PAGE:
NB These concise distinguishing features statements are used in the tables of daughter-taxa to act as quick summaries of the differences between e.g. species of one genus. They are being edited as the site is developed and comments on them are especially welcome.
sp chamber shape:
umb chbr shape:
periph margin shape:
umbilical or test sutures:
N.B. These characters are used for advanced search. N/A - not applicable
Biogeography and Palaeobiology
Geographic distributionWoodringinaclaytonensis was most abundant in low-latitude open-ocean assemblages (D'Hondt and Keller, 1991; Liu and Olsson, 1992). It was rare in high-latitude open-marine environments (Liu and Olsson, 1992). [Olsson et al. 1999] Isotope paleobiologyThe stable isotopic signature of this species suggests an affinity for relatively warm near-surface water masses (D'Hondt and Zachos, 1993). [Olsson et al. 1999] Phylogenetic relationsThis species is considered to have descended from Guembelitriacretacea (Olsson, 1970, 1982; Smit, 1977, 1982; D'Hondt, 1991; Li and Radford, 1991; Olsson etal., 1992; Liu and Olsson, 1992). D'Hondt (1991) and Liu and Olsson (1992) illustrated forms that are morphologically intermediate between Guembelitriacretacea Cushman, 1933, and Woodringinaclaytonensis Loeblich and Tappan, 1957. Such morphotypes are triserial in early whorls and biserial in later whorls (Guembelitria irregularis Morozova, 1961, of D'Hondt, 1991) (Plate 63: Figure 12; Plate 68: Figure 5). [Olsson et al. 1999]
Geological Range: Notes: Basal Zone Pa to Zone Plb. [Olsson et al. 1999] Last occurrence (top): within P1b subzone (63.90-65.25Ma, top in Danian stage). Data source: Olsson et al. 1999 First occurrence (base): within Pa zone (65.72-66.00Ma, base in Danian stage). Data source: Olsson et al. 1999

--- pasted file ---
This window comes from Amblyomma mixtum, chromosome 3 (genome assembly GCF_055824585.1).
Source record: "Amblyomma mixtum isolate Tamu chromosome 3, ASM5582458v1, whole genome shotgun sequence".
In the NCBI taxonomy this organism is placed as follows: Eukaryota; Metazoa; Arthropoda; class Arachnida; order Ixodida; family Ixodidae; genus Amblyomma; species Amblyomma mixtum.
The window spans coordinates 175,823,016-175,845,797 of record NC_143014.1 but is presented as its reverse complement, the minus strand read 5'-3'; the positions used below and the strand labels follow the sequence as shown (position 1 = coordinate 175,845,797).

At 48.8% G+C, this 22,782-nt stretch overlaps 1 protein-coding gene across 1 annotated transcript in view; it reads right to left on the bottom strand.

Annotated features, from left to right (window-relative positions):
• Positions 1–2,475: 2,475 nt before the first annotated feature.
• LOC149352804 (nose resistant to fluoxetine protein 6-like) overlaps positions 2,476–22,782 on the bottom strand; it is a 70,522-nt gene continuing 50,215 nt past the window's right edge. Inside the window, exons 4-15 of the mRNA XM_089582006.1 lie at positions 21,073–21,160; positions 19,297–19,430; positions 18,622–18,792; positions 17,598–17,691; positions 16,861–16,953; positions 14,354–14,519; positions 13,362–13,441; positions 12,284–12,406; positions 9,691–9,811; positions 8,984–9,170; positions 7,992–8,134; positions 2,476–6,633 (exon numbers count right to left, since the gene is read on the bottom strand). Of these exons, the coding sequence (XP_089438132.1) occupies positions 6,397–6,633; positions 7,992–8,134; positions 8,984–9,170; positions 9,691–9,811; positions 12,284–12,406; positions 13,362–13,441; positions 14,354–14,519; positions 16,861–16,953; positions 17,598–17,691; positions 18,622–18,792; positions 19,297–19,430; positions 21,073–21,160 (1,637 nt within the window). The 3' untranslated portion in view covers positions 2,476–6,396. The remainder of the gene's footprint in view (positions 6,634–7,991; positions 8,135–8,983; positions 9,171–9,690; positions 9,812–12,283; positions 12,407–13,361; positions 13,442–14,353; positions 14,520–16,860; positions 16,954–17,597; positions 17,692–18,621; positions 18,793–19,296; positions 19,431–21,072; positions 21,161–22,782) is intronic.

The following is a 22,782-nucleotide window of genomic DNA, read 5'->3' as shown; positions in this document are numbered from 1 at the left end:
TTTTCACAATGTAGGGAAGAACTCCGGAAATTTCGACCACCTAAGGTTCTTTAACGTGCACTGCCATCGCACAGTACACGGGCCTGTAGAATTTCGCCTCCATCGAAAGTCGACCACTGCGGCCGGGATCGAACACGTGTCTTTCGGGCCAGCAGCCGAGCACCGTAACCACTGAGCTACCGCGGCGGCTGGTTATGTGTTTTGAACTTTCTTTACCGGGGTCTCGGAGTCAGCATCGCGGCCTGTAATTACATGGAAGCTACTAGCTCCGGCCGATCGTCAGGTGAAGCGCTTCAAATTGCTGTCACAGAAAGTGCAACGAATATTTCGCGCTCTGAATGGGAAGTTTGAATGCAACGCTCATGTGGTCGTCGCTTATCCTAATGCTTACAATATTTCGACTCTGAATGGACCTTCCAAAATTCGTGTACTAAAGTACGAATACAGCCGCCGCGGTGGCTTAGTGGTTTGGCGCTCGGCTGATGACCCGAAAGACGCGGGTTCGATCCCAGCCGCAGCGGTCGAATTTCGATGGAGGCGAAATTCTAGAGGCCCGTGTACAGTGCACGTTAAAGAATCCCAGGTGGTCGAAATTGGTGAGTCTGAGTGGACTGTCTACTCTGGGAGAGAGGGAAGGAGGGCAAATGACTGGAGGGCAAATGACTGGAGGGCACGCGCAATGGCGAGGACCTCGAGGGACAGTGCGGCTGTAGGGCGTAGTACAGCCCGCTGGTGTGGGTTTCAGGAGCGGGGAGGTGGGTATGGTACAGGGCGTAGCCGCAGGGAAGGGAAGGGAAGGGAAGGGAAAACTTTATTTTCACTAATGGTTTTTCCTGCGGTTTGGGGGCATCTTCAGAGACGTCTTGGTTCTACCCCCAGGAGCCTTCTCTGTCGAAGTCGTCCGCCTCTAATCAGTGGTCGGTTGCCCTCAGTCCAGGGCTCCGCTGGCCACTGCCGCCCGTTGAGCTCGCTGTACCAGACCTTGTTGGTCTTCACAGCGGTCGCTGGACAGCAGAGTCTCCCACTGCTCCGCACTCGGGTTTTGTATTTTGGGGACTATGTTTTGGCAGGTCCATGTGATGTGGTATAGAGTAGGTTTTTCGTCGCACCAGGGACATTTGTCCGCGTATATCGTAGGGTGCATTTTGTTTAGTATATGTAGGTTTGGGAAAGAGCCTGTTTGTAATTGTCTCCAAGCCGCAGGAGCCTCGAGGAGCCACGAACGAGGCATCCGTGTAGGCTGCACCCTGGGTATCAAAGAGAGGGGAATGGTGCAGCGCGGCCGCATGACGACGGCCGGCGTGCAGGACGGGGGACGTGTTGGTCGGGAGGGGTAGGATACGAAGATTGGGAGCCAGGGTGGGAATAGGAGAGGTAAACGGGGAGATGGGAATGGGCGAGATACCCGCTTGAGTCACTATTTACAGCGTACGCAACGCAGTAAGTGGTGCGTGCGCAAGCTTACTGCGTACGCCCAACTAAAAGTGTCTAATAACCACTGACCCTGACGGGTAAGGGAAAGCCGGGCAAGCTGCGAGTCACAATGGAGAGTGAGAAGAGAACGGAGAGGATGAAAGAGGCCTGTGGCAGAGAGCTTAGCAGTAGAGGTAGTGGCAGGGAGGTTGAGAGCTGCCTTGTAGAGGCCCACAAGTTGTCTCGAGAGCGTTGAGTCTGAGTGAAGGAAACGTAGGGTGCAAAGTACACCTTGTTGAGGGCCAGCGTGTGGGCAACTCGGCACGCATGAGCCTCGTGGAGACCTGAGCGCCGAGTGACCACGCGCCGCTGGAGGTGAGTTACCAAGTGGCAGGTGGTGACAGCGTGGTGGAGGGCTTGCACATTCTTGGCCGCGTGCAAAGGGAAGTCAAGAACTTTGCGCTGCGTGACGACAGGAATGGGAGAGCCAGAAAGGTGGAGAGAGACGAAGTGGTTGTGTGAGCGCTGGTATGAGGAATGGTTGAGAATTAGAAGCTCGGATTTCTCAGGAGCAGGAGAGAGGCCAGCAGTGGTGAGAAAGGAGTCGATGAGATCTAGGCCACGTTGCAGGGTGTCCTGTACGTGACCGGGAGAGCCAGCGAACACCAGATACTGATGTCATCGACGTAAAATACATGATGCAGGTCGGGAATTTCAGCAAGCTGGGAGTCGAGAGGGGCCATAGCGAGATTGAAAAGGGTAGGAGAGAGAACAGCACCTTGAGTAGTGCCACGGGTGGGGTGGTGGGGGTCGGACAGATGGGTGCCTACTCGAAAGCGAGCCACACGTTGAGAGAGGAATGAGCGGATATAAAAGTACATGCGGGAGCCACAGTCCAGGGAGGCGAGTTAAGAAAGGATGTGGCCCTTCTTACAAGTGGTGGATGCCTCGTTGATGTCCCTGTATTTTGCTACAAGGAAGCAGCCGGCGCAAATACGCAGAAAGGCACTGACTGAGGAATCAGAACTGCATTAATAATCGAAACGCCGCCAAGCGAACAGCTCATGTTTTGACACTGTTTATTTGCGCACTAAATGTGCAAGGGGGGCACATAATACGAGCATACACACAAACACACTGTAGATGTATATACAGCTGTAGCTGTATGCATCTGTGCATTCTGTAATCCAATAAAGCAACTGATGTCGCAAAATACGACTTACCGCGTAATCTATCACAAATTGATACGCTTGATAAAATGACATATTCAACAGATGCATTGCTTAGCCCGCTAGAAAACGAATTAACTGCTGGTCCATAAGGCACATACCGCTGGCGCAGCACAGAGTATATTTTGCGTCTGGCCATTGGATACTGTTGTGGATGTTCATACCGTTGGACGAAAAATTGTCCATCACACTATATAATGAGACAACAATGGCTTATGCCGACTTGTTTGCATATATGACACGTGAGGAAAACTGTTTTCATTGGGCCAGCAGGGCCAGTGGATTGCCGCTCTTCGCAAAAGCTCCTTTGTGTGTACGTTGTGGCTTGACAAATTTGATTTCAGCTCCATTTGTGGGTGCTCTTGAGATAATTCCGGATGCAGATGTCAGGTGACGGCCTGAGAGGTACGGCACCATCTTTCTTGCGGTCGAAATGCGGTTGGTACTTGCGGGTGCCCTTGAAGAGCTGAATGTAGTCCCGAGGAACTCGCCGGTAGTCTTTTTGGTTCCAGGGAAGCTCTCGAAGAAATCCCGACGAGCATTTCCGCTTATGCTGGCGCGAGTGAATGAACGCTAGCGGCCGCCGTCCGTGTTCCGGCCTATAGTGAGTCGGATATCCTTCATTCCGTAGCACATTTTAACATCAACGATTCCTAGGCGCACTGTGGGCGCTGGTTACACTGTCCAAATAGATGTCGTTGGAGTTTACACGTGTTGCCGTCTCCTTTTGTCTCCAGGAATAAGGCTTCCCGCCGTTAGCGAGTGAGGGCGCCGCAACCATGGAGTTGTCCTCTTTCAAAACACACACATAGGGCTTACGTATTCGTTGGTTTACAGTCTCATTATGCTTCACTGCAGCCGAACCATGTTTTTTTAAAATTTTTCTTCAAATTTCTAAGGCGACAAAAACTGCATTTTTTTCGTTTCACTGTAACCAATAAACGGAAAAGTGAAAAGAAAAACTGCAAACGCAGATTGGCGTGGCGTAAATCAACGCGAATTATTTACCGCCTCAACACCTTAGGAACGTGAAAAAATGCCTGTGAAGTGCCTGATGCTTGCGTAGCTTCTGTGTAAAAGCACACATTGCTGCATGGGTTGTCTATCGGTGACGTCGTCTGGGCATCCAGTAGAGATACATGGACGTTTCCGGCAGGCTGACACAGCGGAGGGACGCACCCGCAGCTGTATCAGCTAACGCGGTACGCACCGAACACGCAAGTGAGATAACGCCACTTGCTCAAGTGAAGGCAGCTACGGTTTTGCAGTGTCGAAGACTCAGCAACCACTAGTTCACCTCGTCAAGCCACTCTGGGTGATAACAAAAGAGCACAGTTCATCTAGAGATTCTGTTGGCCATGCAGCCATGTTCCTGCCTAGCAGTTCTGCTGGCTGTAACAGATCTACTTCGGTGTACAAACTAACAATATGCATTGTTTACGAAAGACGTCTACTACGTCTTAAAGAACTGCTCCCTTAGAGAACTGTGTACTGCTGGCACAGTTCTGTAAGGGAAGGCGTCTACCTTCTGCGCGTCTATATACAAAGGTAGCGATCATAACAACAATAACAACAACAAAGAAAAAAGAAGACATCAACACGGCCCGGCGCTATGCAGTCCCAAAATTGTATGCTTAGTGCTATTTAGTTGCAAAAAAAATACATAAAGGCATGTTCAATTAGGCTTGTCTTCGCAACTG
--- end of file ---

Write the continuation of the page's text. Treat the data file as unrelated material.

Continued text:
Plot of occurrence data:
Range-bar - range as quoted above, pink interval top occurs in, green interval base occurs in.
Triangles indicate an event for which a precise placement has been suggested
Histogram - Neptune occurrence data from DSDP and ODP proceedings. Pale shading <50 samples in time bin. Interpret with caution & read these notes
Primary source for this page: Olsson et al. 1999 - Atlas of Paleocene Planktonic Foraminifera, p. 86
Keller, G. (1988). Extinction, Survivorship, and Evolution across the Cretaceous/ Tertiary Boundary at El Kef. Marine Micropaleontology. 13: 239-263. gs
Loeblich, A. R. & Tappan, H. (1957a). Woodringina, a new foraminiferal genus (Heterohelicidae) from the Paleocene of Alabama. Journal of the Washington Academy of Sciences. 47: 39-40. gs
MacLeod, N. (1993). The Maastrichtian-Danian Radiation of Triserial and Biserial Planktic Foraminifera: Testing Phylogenetic and Adaptational Hypotheses in the (Micro)Fossil Record. Marine Micropaleontology. 21: 47-100. gs
Olsson, R. K., Hemleben, C., Berggren, W. A. & Huber, B. T. (1999). Atlas of Paleocene Planktonic Foraminifera. Smithsonian Institution Press, Washington, DC. 1-252. gs
Woodringina claytonensis compiled by the pforams@mikrotax project teamviewed: 25-3-2023